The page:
How are Partner Families selected?
Families in need of decent shelter apply to local Habitat affiliates. The affiliate's Family Selection committee chooses homeowners based on their level of need, their willingness to become partners in the program and their ability to repay the no-interest loan. Every affiliate follows a nondiscriminatory policy of family selection.
The selection of a partner family begins with the prospective partner family meeting three basic criteria.
Present Living Conditions
The most important consideration for selecting a partner family is lack of adequate shelter, but defining "adequate shelter" can be difficult. Habitat's purpose is not to provide the opportunity for individuals who are renting adequate housing to become homeowners. Considering the enormous problem of substandard housing throughout the world, justifying the expenditure of scarce resources to provide the opportunity for adequately housed people to own their homes is difficult.
One of the benefits of the Habitat organizational structure is that each affiliate is free to be open to and to adjust to unusual circumstances. Ultimately, the only way to determine the adequacy of a family's present living conditions accurately is to visit their home.
The next major selection criterion is the family's income. To qualify for a Habitat house, a family should have adequate income to cover the property taxes, utilities, homeowner's insurance, and house maintenance expenses, as well as the house's mortgage payments. Of course, variables such as family size, tax rates, and food stamp allotments must be taken into consideration. A Habitat home should not be a financial burden to a family, nor should Habitat home create a great likelihood of failure for the family.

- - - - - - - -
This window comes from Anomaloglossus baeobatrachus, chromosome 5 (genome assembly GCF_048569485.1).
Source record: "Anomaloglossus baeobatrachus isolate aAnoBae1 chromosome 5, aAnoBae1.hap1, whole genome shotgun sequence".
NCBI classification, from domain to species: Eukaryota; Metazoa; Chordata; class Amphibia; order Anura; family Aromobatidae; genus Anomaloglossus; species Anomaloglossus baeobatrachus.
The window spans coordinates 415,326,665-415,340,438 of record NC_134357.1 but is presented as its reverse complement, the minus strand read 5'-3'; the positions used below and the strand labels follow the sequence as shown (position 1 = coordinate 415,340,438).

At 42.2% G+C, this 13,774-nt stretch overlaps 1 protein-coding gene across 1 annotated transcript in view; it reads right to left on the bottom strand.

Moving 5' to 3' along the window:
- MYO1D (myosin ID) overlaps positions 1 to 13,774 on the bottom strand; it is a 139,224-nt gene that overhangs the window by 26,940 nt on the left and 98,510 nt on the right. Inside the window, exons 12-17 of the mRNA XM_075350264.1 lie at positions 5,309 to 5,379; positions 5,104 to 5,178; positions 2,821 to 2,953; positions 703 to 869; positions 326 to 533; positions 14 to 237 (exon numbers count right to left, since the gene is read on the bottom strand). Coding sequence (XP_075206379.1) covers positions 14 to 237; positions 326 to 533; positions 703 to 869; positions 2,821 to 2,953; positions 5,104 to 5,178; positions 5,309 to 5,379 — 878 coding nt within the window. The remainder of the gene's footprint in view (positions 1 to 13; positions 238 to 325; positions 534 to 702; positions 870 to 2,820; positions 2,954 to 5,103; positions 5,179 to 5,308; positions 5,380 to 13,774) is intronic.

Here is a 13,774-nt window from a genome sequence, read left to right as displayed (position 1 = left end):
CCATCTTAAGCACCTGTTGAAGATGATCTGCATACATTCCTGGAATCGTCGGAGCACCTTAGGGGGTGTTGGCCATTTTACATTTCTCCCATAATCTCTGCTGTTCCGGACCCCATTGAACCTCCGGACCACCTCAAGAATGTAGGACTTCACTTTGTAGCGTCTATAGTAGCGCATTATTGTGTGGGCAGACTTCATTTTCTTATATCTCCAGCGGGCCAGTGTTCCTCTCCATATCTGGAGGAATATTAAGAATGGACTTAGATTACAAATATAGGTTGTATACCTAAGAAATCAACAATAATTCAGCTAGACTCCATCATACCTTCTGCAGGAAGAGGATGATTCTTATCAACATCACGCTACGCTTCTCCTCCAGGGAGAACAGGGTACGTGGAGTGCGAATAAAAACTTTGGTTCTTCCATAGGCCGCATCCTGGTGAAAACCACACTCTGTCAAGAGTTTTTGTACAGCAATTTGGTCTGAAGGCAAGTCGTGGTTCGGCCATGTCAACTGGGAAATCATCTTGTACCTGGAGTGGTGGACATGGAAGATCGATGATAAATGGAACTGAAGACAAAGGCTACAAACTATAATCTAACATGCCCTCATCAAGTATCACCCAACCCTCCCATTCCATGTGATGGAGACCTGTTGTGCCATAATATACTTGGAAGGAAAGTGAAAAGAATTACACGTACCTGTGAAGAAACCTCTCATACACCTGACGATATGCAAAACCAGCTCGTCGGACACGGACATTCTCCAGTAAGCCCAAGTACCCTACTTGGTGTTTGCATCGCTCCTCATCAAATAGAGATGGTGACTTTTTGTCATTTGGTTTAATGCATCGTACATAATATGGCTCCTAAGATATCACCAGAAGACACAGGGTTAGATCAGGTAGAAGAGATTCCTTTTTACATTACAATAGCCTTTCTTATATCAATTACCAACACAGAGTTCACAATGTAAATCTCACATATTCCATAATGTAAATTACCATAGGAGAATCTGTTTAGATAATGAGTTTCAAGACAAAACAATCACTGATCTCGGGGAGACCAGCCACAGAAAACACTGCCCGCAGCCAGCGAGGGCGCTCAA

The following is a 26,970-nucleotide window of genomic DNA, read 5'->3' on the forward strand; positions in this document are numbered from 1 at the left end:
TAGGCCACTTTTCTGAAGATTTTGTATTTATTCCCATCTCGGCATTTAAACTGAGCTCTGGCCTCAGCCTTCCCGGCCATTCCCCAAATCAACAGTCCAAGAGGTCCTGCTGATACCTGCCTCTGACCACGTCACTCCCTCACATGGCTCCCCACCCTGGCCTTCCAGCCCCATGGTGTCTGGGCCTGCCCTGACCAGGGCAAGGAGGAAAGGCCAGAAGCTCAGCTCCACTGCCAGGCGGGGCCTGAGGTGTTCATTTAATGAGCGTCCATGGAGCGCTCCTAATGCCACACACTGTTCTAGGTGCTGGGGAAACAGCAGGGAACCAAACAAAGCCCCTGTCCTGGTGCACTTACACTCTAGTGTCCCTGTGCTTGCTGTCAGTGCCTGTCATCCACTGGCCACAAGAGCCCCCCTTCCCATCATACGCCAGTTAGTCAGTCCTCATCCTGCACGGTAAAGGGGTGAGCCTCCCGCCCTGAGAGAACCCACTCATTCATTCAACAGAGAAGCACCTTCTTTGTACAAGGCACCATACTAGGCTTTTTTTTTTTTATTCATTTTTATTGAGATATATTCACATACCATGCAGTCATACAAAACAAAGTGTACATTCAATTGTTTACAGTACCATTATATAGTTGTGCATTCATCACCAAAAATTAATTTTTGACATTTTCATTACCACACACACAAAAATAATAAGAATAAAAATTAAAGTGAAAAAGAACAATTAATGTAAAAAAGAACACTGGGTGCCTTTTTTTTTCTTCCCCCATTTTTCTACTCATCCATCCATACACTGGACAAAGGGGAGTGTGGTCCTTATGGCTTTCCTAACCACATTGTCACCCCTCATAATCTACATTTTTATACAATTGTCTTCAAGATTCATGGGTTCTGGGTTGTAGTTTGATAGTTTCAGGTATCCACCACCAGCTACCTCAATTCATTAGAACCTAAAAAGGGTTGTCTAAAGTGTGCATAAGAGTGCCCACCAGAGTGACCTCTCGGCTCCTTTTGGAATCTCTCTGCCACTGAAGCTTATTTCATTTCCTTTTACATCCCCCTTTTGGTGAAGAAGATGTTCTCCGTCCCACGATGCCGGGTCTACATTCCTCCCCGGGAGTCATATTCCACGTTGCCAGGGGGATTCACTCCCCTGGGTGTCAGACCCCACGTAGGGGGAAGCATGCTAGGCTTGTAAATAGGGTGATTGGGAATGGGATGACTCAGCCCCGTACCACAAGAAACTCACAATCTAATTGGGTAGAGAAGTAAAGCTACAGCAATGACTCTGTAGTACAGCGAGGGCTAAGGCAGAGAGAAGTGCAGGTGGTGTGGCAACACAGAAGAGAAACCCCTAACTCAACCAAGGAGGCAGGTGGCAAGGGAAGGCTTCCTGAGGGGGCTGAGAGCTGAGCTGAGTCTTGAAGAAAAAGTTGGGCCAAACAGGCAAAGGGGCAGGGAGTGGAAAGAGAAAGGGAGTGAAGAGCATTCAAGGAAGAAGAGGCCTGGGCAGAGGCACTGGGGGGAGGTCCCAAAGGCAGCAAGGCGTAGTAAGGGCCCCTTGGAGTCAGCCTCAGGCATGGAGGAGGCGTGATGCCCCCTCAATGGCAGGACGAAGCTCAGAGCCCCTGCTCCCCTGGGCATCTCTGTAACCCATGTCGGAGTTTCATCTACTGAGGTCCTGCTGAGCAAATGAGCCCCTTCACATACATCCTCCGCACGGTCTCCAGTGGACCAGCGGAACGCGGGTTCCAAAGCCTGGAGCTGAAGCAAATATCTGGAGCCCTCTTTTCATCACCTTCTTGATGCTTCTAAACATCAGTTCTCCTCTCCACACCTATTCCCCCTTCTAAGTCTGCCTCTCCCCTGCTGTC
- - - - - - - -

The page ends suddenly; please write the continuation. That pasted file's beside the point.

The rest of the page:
Setting an upper limit to the income level of qualified applicants is even more difficult. Obviously, families that earn enough to qualify for a conventional market loan or to rent adequate housing are ineligible for a Habitat house. It is possible to earn a good salary, be able to afford decent rental housing, but with high interest rates and housing costs, still be unable to obtain a conventional loan. For these reasons, developing some guidelines to use is important. Some Habitat projects set a lower income limit of three times the monthly house payment and an upper limit of six times the payment. Another method is to determine an income ceiling based on current United States Department of Health and Human Services poverty income guidelines.
Willingness to Partner
The final criterion to consider in the family selection process is the family's willingness to participate as a partner with Habitat. This participation includes completing sweat equity hours, making timely house payments, and maintaining their home. The Family Selection committee can get an indication of a family's willingness to participate by talking with them and their references. Many affiliates approve a family on a provisional basis and let the family demonstrate their willingness to participate, usually by completing a specified number of sweat equity hours or making a portion of the down payment, before the affiliate gives final approval or starts construction of their house.
Contact Information: Office 209.827.0473 :: Ashlee Williams 209.509.9026